She shook her head and threw plastic wrapping into the garbage bin, then tied a blue tourniquet around Hank’s upper arm.

“I don’t think my dad even has heart trouble.”

“It’s a quantifiable fact that you haven’t seen him in ten years. Plus, a man who’s hiding from his wife, son, and the law is under a terrific amount of stress. It’s bound to have affected his heart. Isn’t that right, Bonnie?”

The nurse shrugged inside her blue scrubs and leaned in with her needle. “Little pinch here.”

Hank turned away, grabbed Andy’s hand piteously, and flinched. “Ouch!”

 Inside the white stucco walls of C C Mellor Memorial Library, Hank and Andy sat at one of the tables on the second floor. Behind them were several rotating displays of books on compact disk, but neither perused the offerings.

“The reception here is crap.” Andy scowled at his cellphone. 

Hank translated for the Latino man that sat on the other side of the table. “Dice que la recepción aquí es muy mala.

The man smiled and nodded, then showed them both his iPhone. He said something that Hank apparently didn’t catch, for no translation was forthcoming.

“My dad’s probably never been to Mexico. My mom says he was afraid of flying.”

Hank was a bit cross and let it show. “Manuel depends on my volunteering to teach him English two days a week and he’s from the most populous city in the western hemisphere. 21.2 million people, sitting right here at our table. If your father is looking to abscond with his lottery winnings, he will head south of the border. Trust me.”

“When are we having lunch?”

“You just had breakfast.”

Andy rolled his eyes. “Just granola and yogurt and that was four hours ago.”

“We have to pick up a t-shirt from a friend of mine first. We’ll get something in Oakland.”

“I’m going outside to call my mom.” He stood up and walked past the librarian’s station to the staircase.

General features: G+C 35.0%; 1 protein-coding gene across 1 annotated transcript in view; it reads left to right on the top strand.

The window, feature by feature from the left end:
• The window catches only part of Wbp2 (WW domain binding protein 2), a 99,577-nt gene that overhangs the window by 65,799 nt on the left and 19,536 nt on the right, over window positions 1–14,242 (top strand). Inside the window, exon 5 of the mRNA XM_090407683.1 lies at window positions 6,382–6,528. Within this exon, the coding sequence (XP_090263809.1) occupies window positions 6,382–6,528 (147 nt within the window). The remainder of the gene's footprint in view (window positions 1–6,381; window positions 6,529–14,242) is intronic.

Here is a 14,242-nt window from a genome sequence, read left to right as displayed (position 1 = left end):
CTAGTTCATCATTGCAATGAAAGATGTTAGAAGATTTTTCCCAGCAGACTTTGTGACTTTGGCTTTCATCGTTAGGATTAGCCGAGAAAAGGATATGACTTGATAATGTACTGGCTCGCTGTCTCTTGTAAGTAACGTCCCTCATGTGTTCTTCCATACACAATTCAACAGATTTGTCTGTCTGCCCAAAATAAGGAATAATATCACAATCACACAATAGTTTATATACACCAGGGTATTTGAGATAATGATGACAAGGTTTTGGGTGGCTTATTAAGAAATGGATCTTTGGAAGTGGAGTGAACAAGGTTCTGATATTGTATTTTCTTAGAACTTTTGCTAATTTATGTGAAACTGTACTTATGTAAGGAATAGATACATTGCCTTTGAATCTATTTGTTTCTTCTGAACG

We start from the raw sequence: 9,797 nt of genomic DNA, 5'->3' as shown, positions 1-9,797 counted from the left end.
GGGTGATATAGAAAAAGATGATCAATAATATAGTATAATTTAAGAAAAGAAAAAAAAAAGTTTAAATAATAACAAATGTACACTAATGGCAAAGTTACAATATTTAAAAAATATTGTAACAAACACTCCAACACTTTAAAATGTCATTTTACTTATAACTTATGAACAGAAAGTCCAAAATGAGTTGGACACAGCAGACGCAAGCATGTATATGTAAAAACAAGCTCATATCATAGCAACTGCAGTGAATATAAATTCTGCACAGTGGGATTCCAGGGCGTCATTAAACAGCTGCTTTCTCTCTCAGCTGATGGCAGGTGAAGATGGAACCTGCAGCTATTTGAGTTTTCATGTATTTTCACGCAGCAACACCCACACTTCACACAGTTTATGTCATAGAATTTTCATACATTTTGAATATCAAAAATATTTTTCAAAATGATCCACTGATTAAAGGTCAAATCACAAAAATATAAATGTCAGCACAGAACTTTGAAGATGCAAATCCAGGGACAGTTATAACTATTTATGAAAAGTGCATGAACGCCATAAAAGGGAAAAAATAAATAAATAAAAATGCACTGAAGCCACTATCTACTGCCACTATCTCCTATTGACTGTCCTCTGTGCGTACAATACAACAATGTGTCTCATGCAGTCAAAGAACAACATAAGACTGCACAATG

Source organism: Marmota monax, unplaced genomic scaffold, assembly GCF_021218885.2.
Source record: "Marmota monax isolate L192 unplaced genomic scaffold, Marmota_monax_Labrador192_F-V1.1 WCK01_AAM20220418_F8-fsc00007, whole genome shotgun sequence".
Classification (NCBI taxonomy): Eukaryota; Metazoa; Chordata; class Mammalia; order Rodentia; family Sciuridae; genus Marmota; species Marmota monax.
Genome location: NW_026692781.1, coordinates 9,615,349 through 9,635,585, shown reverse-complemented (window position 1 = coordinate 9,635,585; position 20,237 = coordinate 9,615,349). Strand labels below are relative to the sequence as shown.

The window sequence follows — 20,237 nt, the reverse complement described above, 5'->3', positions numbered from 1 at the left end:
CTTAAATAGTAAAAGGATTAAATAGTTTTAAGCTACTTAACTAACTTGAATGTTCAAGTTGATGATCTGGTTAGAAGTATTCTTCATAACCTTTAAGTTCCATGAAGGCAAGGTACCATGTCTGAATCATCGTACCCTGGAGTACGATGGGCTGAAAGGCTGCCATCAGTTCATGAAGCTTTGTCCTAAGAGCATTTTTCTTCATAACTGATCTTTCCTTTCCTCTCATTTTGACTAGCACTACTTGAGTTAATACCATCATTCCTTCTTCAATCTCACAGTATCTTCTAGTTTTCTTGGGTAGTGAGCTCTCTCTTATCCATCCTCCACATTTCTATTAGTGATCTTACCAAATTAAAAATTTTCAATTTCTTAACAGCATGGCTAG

Hank picked up his own cellphone and showed the photo to Manuel again. “¿Usted es seguro que no lo ha visto?” Manuel shook his head.

“Okay. Now that’s try it in English. ‘I’m sure.’”

“I’m sure.”

“‘I’m sure I’ve never’. Make a ‘v’ sound.”

“‘I’m sure I’ve never.” Manuel focused on his lips and teeth.

Vvvery vvvaluable, Señor VVVasquez!”

They both smiled.

Hank emerged from “Underground Printing” into the pedestrian and vehicular traffic that was midday Oakland. He showed Andy the t-shirt he held. On its front was the photo of Andy’s dad and the words “Have you seen this man?” He lifted it up to Andy’s torso and indicated he should put it on.

“No way. You put it on.”

“Impossible! I’m already wearing Monday’s outfit. Either the t-shirt would covvver my vvvest or my vvvest would covvver the t-shirt.”

“Why are you talking that way?”

“Never mind that. It’s your father we’re looking for. You should wear his photograph. The resemblance alone may jog someone’s memory.”

Andy gave in and let Hank hold his shirt while he pulled the new t-shirt on over his old one. Once he had his shirt back on, he was glad for the extra layer. Early June in Pittsburgh could be cold for skinny people. They headed downhill toward Forbes Avenue while a dark-blue sedan drove uphill toward Fifth.

In a few minutes they’d reached Lulu’s Noodles on South Craig Street and now stood, along with several other hungry patrons, just outside the restaurant’s door. The staircase they occupied had exceptionally sharp edges. At its bottom sat Wilmer, begging change from all within earshot. Hank had called him by name, asked about the man on Andy’s torso, and given him a quarter. Wilmer claimed to have seen the man driving a dark-blue 1964 Pontiac Catalina, but, sotto voce, Hank had dismissed that claim as simply not wanting to disappoint a frequent contributor to Wilmer’s income.